- Classes where the rate of student drop-out in the age group of 5–15 years is at least 25 percent above the state average.
- Classes amongst whom the proportion of matriculates is at least 25 per cent below the state average.
- Classes where the average value of family assets is at least 25 per cent below the state average.
- Classes where the number of families living in kuccha houses is at least 25 per cent above the state average.
- Classes where the source of drinking water is beyond half kilometer for more than 50 per cent of the households.
- Classes where the number of households having taken consumption loans is at least 25 per cent above the state average.
CREAMY LAYER SIX RULES (NO RULE OF INCOME)
There are six rules to decide creamy layer for various categories. The sons and daughter of parents who are Government servants, creamy layer is decided on the status (grade of service) and not on the salary income. Sons and daughters of direct recruit grade A or previous Class I officers are under creamy layer, all other are Non Creamy......
CREAMY LAYER ALWAYS DECIDED BY PARENTS' STATUS.
The creamy layer status of an individual is decided by his/ her parents income and not by his own income or the income/ status of spouse. Creamy layer status of married woman is decided on the status/ income of her parents and not on the status or income of her husband.
Cut off means eligibility marks
- OBC Cut off for admissions is not 10% below the marks of last open candidate admitted. It is 10% lower than the minimum eligibility marks of general catagory.
A bench headed by Justice R V Raveendran said that the eligibility criteria for OBC category students would not be decided on the basis of last cut-off for general category students.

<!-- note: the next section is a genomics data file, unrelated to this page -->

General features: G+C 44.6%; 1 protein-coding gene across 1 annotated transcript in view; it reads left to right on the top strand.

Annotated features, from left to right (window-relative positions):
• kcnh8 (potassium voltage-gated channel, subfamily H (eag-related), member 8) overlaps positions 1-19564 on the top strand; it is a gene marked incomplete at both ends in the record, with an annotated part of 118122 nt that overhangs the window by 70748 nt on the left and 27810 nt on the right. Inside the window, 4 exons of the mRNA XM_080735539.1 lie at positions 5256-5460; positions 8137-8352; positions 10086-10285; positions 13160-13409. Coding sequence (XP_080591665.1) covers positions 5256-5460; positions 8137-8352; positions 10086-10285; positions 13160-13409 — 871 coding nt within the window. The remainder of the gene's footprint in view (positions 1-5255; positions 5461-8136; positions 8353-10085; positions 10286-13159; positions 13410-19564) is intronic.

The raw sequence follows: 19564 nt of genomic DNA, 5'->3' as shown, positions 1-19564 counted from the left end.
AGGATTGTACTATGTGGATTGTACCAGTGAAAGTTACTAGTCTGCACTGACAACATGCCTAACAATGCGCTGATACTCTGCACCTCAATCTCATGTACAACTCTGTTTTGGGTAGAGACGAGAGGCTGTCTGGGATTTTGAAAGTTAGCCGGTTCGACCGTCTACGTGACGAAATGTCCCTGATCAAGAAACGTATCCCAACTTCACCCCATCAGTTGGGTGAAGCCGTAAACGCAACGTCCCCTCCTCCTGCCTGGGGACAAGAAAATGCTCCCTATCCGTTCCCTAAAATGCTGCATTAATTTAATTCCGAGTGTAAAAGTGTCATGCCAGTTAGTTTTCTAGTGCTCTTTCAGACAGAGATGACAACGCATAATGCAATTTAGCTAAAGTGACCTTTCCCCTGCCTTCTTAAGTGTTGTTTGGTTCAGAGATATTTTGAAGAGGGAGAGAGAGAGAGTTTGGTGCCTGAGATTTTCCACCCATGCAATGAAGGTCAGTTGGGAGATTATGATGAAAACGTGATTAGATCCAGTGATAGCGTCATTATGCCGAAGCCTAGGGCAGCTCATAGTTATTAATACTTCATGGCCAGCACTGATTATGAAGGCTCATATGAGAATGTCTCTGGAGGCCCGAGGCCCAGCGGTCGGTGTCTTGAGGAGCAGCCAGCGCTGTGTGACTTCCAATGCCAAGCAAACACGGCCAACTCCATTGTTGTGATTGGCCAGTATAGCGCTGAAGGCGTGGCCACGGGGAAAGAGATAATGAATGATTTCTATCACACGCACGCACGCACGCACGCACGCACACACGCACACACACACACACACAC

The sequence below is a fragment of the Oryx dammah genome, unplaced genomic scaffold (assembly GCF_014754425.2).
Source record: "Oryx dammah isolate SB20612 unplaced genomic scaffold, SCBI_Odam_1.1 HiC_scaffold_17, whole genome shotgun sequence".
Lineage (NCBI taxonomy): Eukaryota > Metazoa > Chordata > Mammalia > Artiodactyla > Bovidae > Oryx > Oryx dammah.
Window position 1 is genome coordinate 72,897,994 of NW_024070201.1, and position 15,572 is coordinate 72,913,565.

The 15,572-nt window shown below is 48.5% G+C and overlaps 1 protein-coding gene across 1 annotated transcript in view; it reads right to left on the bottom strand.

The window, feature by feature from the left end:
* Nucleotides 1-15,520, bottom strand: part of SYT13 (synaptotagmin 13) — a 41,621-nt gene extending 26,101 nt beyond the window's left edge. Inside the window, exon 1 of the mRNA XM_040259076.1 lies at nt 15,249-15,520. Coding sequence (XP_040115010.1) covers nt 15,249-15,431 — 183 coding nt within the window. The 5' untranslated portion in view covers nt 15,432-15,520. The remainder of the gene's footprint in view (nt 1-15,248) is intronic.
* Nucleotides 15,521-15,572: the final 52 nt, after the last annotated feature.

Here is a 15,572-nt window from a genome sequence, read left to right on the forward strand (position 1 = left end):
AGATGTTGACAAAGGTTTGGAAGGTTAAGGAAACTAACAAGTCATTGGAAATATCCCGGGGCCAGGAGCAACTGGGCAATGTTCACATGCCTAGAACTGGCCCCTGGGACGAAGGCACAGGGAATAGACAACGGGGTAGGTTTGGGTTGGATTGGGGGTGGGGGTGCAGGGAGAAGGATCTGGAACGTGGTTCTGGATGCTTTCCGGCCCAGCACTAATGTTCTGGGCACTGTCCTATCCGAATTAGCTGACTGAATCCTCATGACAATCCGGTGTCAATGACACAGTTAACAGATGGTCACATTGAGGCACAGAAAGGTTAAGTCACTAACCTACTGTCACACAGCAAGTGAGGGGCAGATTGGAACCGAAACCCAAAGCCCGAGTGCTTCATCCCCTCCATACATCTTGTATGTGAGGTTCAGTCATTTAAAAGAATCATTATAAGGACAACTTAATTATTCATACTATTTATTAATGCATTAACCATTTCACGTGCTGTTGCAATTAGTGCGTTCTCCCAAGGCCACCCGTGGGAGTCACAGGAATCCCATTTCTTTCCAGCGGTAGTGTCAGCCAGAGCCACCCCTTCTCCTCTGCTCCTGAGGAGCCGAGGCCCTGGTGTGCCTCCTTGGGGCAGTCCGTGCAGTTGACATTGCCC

"Where minimum eligibility marks in the qualifying examinations are prescribed for admission, say as 50 per cent for general category candidates, the minimum eligibility marks for OBCs should not be less than 45% (that is 50 less 10 per cent of 50).
"The minimum eligibility marks for OBCs can be fixed at any number between 45 and 50, at the discretion of the institution. Or, where the candidates are required to take an entrance examination and if the qualifying marks in the entrance examination is fixed as 40 per cent for general category candidates, the qualifying marks for OBC candidates should not be less than 36 per cent," the bench said.
A Professor from IIT Madras had approached the apex court challenging a Delhi High Court judgement which had said the cut-off marks for OBC candidates should be 10 per cent less than the minimum eligible marks for general category candidates.
The apex court, after hearing all the sides, upheld the Delhi High Court order. (source: Outlook Delhi)
Read More Supreme Court Judgement
(Courtacy: Indian Kanoon )
CREAMY LAYER NOT ON SALARY
The salary of government servant is not considered for deciding creamy layer, however the status of the government servant is a deciding factor for creamy layer. Sons and daughters of direct Class 1 or Grade A are under Creamy Layer. For a government servant category 2 or category 3 are applicable.
- Minority Reservations of 4.5% out of 27& OBC Quota!
- Income Criteria Revised to 4.5 lakh in 2008
- Central Government Notification 2004
- Compendium of Instructios issued for OBC Reservation
- Reservation in admission HRD Office Memorandum No 846-847 dated 20/4/2008
- Acceptance of OBC Certificate in prescribed format Ministry of personnel,, dated 2/9/2009
- Supreme Court judgement on 27% OBC Reservation
- Central List of Other Backward Classes
- Income Criteria Revised to 4.5 lakh in 2008(Hindi)
- Annual report of NCBC (2003-2004)
- Creamy Layer Clarification (Hindi)